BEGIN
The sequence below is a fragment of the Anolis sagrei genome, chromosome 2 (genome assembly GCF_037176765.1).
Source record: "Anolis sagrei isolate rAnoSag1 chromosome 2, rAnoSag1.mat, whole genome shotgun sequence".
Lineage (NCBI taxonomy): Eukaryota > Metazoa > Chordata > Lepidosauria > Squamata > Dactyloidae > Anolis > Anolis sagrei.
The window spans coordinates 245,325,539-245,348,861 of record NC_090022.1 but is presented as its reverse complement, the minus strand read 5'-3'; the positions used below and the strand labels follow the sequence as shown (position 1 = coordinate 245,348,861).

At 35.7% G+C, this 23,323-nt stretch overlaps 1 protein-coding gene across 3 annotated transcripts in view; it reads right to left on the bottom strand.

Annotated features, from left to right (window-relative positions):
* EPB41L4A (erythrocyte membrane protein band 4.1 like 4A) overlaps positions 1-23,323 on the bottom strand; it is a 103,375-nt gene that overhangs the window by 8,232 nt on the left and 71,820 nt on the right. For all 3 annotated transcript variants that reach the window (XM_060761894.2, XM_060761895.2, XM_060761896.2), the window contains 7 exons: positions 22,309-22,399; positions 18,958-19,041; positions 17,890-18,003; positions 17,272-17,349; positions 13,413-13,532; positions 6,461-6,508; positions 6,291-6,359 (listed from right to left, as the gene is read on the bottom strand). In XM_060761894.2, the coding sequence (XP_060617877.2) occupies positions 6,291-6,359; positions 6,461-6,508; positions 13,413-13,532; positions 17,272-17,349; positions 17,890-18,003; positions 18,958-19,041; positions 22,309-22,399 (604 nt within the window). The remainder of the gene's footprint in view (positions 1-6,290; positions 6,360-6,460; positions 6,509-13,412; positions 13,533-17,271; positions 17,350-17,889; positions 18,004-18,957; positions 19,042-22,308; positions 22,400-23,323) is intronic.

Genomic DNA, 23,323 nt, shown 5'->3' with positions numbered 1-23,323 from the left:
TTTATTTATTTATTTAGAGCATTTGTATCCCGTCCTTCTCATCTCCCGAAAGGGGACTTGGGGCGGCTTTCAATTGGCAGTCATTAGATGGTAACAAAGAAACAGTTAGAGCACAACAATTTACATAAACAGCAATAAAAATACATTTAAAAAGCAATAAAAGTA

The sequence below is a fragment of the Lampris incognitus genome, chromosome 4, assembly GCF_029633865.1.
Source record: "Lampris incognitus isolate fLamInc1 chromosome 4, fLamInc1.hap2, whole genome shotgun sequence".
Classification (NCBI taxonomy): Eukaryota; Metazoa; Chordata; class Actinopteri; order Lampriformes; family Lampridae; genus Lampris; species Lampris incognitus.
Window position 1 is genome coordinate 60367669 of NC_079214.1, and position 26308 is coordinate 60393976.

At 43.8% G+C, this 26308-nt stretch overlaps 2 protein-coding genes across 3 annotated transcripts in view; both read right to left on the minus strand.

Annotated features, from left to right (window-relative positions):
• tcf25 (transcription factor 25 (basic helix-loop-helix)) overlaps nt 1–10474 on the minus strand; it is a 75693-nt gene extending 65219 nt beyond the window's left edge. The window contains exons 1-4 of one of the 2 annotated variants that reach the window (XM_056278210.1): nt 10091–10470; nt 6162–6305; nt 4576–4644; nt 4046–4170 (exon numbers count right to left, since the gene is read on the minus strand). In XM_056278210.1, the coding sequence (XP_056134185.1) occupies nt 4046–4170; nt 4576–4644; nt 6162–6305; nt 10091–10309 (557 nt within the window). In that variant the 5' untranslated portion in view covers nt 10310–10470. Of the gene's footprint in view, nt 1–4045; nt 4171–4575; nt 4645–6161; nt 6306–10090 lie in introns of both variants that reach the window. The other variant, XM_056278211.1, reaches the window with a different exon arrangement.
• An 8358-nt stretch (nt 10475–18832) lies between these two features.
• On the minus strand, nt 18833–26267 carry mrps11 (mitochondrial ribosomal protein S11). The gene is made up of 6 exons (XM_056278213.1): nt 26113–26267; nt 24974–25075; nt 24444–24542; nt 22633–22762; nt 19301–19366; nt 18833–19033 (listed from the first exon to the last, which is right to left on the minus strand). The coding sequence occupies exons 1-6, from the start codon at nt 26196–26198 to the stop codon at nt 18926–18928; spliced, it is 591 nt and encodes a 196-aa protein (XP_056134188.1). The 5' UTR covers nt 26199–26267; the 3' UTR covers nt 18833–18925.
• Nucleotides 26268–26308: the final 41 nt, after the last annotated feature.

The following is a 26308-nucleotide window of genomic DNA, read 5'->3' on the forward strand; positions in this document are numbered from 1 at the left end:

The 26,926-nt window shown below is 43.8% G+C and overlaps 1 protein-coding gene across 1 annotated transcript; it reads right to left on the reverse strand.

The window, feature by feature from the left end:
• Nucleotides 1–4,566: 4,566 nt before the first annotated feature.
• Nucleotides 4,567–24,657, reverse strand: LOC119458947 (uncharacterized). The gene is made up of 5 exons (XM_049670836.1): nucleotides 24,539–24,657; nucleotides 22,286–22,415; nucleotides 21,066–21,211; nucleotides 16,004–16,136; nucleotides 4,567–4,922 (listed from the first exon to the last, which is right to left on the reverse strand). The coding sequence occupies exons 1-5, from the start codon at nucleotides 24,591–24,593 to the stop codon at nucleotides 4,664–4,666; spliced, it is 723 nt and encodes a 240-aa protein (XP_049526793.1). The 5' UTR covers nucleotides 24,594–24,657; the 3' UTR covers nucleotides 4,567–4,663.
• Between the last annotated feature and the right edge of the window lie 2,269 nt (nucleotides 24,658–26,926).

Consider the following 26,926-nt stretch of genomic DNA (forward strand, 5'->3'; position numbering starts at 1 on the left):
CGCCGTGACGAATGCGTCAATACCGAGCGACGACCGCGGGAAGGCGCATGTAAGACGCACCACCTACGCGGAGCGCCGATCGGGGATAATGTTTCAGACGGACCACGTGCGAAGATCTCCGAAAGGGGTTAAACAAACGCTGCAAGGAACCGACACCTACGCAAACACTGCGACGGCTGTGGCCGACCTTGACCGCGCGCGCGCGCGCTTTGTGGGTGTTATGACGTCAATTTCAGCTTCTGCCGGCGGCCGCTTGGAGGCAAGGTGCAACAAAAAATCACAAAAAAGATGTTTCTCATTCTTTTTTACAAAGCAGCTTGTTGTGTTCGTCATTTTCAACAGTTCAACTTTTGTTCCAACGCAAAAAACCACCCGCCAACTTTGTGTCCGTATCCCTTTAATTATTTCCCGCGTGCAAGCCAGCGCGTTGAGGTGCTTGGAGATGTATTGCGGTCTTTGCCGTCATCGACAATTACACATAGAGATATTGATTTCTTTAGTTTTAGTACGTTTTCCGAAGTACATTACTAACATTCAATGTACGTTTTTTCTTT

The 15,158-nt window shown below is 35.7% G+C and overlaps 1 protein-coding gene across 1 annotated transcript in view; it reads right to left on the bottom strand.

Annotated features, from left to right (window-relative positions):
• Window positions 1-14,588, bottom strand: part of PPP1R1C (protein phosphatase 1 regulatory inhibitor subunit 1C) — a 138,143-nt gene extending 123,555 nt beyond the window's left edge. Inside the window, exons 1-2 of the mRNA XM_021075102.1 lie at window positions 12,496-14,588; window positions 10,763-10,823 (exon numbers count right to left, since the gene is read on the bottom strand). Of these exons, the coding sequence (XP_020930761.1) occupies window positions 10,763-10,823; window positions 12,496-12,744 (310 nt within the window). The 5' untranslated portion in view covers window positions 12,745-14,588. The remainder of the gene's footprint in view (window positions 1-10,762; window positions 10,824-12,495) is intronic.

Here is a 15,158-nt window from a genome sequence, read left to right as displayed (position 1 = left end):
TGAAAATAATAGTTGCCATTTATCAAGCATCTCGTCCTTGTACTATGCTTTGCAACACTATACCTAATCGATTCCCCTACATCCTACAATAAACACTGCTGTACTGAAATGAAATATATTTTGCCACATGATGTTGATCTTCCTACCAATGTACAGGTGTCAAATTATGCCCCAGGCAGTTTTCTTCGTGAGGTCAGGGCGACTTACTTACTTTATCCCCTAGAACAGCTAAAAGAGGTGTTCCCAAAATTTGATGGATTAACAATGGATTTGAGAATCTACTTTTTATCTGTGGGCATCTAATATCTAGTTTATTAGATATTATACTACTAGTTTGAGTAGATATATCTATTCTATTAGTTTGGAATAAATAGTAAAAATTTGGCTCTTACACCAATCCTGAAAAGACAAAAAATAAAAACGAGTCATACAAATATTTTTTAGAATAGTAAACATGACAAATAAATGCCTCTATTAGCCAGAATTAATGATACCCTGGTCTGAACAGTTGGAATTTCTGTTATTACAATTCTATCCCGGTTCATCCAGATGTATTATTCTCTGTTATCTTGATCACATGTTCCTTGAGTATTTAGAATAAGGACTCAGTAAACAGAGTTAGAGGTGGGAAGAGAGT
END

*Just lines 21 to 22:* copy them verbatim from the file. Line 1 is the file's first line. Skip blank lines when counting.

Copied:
The 26,926-nt window shown below is 43.8% G+C and overlaps 1 protein-coding gene across 1 annotated transcript; it reads right to left on the reverse strand.

The window, feature by feature from the left end: